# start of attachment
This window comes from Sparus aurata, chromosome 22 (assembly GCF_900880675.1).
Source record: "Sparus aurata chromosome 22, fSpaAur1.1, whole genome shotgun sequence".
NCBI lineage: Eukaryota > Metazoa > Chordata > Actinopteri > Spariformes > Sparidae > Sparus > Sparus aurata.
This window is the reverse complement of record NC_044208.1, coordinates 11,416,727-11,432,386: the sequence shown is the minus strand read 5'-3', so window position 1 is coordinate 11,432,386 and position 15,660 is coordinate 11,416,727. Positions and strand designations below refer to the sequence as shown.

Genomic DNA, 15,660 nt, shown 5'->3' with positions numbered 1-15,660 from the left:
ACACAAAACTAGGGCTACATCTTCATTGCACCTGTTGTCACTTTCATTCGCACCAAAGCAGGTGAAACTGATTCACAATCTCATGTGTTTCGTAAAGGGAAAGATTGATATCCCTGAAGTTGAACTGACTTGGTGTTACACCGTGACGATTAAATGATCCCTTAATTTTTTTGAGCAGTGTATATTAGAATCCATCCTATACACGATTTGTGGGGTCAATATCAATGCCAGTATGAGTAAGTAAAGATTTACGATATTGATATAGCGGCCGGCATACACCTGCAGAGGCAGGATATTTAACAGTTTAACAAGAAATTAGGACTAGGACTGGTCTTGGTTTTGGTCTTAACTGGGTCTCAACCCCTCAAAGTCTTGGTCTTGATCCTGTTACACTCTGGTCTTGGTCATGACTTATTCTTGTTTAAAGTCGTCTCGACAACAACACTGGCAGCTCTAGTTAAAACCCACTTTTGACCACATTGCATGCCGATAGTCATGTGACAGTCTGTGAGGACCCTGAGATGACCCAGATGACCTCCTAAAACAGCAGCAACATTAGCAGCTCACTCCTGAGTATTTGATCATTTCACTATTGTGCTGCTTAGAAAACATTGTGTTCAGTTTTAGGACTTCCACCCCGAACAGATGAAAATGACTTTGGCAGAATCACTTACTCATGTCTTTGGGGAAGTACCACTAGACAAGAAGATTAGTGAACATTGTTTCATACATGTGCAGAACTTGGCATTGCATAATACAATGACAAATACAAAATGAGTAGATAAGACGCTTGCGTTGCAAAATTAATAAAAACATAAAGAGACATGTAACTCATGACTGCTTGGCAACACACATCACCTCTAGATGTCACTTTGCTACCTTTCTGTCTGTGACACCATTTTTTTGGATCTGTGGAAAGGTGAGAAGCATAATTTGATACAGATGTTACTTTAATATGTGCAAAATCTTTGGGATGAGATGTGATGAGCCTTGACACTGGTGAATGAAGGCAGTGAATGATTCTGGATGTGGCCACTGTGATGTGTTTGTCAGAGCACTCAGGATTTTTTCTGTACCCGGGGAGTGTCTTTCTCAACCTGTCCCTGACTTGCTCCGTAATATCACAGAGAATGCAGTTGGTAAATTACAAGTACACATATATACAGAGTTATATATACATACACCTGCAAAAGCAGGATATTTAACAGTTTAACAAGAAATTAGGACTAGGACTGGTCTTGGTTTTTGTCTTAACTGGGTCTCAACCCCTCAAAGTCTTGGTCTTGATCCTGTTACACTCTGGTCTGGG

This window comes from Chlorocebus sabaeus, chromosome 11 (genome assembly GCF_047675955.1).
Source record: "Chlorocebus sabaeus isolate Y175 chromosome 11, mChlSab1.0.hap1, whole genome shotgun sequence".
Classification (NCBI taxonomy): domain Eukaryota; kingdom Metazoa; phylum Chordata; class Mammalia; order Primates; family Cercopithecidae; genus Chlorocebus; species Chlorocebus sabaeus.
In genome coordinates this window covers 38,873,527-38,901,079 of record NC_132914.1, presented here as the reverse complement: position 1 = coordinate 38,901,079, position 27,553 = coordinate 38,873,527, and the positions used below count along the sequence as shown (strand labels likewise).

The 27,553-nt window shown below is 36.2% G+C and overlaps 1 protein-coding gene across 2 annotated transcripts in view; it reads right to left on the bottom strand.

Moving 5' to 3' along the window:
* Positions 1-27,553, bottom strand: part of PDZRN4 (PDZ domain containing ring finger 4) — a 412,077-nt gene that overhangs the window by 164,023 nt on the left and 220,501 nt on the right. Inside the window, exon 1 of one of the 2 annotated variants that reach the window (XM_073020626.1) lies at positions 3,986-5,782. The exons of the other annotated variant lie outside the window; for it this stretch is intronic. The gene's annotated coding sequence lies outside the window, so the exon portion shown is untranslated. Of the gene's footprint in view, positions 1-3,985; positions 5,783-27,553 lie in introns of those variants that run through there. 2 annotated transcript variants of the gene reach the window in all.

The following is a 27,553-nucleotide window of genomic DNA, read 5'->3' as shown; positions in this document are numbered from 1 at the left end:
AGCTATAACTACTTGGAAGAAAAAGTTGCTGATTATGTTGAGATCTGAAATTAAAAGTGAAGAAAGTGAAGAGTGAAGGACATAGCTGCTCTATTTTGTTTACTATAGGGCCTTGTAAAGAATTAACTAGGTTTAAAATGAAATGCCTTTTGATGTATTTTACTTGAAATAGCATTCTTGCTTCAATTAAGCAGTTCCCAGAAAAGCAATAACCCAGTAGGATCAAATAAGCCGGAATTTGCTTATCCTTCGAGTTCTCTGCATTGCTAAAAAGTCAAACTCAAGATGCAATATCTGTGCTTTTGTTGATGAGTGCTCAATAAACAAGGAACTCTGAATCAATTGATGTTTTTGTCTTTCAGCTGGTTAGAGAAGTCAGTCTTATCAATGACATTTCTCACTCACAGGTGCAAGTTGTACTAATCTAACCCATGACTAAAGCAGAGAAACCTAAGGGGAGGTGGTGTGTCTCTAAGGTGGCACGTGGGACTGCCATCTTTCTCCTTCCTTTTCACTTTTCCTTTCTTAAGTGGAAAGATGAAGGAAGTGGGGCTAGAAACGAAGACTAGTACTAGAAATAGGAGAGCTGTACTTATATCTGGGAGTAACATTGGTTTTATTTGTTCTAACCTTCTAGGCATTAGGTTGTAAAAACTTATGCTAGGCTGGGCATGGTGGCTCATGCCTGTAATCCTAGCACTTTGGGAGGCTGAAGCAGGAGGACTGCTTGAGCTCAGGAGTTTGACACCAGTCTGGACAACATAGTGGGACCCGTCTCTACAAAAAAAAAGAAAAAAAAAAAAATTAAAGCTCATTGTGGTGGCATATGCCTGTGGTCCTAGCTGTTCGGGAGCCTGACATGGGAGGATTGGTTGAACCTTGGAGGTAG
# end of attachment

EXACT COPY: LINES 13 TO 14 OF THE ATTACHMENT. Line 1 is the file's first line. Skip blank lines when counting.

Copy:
* Positions 1-27,553, bottom strand: part of PDZRN4 (PDZ domain containing ring finger 4) — a 412,077-nt gene that overhangs the window by 164,023 nt on the left and 220,501 nt on the right. Inside the window, exon 1 of one of the 2 annotated variants that reach the window (XM_073020626.1) lies at positions 3,986-5,782. The exons of the other annotated variant lie outside the window; for it this stretch is intronic. The gene's annotated coding sequence lies outside the window, so the exon portion shown is untranslated. Of the gene's footprint in view, positions 1-3,985; positions 5,783-27,553 lie in introns of those variants that run through there. 2 annotated transcript variants of the gene reach the window in all.

The following is a 27,553-nucleotide window of genomic DNA, read 5'->3' as shown; positions in this document are numbered from 1 at the left end: